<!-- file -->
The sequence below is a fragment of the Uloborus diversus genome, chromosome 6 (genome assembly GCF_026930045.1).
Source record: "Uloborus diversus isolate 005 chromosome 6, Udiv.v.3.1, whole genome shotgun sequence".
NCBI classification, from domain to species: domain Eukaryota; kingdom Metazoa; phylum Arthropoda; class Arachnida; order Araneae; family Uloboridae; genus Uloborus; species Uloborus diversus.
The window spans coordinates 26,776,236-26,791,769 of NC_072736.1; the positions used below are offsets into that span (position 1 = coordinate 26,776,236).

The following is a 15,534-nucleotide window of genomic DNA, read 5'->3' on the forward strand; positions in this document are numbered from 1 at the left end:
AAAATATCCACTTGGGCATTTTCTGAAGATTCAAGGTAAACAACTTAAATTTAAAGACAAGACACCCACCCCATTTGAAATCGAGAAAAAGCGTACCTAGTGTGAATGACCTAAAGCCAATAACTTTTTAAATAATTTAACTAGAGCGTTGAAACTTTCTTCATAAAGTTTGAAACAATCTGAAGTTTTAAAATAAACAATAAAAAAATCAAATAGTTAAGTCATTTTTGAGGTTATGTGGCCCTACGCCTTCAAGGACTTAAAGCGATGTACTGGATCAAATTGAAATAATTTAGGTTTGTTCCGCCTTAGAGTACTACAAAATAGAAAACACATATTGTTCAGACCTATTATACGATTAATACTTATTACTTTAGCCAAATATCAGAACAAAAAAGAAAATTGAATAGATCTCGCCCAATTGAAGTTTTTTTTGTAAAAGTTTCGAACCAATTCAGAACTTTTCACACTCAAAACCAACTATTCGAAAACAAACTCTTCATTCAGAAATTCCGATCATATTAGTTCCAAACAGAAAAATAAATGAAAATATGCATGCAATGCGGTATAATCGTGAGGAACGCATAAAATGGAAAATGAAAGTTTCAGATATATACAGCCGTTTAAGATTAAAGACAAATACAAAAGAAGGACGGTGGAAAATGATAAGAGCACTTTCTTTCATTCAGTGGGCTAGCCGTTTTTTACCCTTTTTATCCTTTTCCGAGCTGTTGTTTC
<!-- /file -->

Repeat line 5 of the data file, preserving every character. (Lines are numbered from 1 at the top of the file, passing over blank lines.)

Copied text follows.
The following is a 15,534-nucleotide window of genomic DNA, read 5'->3' on the forward strand; positions in this document are numbered from 1 at the left end: